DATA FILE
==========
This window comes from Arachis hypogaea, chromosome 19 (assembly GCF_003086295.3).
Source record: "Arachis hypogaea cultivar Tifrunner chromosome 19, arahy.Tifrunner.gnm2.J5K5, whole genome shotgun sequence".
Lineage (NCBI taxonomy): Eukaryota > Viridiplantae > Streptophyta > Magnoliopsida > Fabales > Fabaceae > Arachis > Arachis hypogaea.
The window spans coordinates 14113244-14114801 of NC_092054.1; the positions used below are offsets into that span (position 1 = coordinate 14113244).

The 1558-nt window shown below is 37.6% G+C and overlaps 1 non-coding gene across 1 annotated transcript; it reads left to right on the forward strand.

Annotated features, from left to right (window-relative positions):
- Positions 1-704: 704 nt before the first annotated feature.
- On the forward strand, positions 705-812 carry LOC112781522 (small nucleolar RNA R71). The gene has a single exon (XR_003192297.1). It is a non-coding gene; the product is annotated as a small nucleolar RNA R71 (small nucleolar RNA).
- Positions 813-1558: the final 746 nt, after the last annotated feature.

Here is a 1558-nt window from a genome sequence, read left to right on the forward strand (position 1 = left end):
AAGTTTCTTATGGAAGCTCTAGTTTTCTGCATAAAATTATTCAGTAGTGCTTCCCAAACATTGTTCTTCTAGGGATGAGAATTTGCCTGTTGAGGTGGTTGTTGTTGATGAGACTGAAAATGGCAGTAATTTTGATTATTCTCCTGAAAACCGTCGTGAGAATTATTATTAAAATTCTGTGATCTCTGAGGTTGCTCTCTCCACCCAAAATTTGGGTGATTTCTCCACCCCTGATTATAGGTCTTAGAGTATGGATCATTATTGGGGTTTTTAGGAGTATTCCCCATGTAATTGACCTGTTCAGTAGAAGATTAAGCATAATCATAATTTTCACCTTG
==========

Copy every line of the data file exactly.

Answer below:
This window comes from Arachis hypogaea, chromosome 19 (assembly GCF_003086295.3).
Source record: "Arachis hypogaea cultivar Tifrunner chromosome 19, arahy.Tifrunner.gnm2.J5K5, whole genome shotgun sequence".
Lineage (NCBI taxonomy): Eukaryota > Viridiplantae > Streptophyta > Magnoliopsida > Fabales > Fabaceae > Arachis > Arachis hypogaea.
The window spans coordinates 14113244-14114801 of NC_092054.1; the positions used below are offsets into that span (position 1 = coordinate 14113244).

The 1558-nt window shown below is 37.6% G+C and overlaps 1 non-coding gene across 1 annotated transcript; it reads left to right on the forward strand.

Annotated features, from left to right (window-relative positions):
- Positions 1-704: 704 nt before the first annotated feature.
- On the forward strand, positions 705-812 carry LOC112781522 (small nucleolar RNA R71). The gene has a single exon (XR_003192297.1). It is a non-coding gene; the product is annotated as a small nucleolar RNA R71 (small nucleolar RNA).
- Positions 813-1558: the final 746 nt, after the last annotated feature.

Here is a 1558-nt window from a genome sequence, read left to right on the forward strand (position 1 = left end):
AAGTTTCTTATGGAAGCTCTAGTTTTCTGCATAAAATTATTCAGTAGTGCTTCCCAAACATTGTTCTTCTAGGGATGAGAATTTGCCTGTTGAGGTGGTTGTTGTTGATGAGACTGAAAATGGCAGTAATTTTGATTATTCTCCTGAAAACCGTCGTGAGAATTATTATTAAAATTCTGTGATCTCTGAGGTTGCTCTCTCCACCCAAAATTTGGGTGATTTCTCCACCCCTGATTATAGGTCTTAGAGTATGGATCATTATTGGGGTTTTTAGGAGTATTCCCCATGTAATTGACCTGTTCAGTAGAAGATTAAGCATAATCATAATTTTCACCTTG